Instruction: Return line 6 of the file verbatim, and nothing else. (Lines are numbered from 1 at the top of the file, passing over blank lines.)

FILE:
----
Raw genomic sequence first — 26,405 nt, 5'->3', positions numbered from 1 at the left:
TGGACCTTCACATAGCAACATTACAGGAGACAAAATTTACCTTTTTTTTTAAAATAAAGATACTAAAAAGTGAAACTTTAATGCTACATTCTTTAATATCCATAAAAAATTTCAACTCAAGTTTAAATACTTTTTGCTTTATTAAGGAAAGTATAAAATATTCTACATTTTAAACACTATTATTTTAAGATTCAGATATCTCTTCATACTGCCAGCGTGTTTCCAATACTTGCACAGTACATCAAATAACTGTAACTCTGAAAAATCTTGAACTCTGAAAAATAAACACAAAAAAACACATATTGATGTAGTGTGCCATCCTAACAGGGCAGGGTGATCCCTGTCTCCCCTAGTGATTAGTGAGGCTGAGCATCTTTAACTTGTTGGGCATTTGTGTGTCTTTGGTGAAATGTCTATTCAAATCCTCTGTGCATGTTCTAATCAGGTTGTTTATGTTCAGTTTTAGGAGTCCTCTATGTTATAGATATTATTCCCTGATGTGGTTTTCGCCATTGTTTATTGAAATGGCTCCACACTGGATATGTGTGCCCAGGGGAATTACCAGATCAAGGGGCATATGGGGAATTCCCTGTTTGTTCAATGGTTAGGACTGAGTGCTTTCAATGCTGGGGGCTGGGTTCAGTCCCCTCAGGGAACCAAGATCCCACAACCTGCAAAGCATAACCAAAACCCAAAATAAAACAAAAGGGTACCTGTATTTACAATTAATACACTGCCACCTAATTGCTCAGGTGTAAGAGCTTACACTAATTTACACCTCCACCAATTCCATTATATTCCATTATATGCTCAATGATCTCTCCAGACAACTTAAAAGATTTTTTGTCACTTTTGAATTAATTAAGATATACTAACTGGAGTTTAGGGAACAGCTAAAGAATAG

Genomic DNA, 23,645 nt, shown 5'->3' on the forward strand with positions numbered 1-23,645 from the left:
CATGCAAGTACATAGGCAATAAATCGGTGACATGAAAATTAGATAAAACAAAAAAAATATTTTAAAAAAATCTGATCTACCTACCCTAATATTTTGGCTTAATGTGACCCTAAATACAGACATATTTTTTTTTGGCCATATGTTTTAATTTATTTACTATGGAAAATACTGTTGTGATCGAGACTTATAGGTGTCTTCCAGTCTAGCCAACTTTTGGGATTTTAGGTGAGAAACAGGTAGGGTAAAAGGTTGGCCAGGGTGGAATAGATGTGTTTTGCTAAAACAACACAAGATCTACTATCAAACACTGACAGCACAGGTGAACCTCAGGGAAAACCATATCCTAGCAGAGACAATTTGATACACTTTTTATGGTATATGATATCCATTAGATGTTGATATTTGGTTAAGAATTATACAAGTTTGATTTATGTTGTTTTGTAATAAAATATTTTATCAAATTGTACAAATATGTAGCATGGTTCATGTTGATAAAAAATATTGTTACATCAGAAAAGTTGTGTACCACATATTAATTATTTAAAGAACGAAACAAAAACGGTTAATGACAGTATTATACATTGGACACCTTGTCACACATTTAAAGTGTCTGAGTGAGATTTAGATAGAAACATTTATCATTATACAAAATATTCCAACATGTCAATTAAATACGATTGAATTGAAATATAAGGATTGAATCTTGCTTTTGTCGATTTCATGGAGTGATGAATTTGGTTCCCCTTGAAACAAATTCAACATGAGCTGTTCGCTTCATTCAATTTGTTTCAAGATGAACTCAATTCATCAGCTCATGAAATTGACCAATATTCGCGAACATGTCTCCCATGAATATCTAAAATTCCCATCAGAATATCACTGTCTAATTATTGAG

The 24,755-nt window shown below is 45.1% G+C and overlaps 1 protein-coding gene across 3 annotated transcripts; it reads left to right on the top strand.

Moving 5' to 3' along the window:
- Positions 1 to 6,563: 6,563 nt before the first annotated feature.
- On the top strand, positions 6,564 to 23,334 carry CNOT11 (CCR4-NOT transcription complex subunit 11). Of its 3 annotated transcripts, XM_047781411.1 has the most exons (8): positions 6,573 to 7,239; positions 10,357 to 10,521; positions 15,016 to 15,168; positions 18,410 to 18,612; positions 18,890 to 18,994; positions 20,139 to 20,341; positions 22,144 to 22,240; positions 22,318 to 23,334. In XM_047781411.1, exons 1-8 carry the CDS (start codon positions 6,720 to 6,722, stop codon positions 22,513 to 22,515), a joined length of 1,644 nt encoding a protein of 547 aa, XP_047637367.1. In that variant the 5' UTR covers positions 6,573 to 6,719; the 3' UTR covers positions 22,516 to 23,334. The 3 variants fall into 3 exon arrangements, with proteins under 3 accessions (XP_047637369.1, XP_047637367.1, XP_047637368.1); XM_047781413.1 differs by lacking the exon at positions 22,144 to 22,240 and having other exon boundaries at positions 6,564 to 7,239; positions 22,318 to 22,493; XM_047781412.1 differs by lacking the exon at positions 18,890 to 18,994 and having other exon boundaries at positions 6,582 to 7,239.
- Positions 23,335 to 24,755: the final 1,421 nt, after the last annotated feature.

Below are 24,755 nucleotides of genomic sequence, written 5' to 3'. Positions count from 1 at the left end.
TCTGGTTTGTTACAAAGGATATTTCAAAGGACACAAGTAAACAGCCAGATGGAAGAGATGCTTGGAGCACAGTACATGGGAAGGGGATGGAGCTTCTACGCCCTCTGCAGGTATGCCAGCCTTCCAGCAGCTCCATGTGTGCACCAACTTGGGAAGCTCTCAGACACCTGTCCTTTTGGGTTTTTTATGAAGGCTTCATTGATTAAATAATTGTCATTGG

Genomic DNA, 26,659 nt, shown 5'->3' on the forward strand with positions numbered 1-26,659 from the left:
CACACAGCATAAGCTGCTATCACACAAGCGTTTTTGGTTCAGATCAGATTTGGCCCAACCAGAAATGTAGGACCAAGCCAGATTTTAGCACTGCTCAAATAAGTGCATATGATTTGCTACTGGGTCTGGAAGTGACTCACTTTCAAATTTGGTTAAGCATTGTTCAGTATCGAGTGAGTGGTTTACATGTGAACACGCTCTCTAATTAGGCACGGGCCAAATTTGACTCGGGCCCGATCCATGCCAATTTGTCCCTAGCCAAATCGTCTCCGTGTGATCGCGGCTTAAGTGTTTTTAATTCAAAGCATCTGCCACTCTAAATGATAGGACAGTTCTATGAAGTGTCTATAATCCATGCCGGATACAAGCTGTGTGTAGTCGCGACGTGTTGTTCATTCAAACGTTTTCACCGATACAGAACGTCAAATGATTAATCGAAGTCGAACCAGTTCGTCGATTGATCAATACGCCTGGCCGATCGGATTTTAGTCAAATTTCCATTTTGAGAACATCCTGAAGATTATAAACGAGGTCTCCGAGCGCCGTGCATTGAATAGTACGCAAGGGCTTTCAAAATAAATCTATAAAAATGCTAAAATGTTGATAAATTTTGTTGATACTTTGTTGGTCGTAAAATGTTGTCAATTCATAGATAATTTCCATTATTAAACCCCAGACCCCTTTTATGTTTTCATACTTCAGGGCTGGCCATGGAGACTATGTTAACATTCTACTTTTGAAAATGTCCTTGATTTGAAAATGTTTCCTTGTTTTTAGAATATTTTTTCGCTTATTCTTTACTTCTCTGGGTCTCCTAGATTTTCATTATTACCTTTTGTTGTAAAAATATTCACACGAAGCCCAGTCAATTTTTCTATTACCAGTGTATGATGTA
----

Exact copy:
Moving 5' to 3' along the window: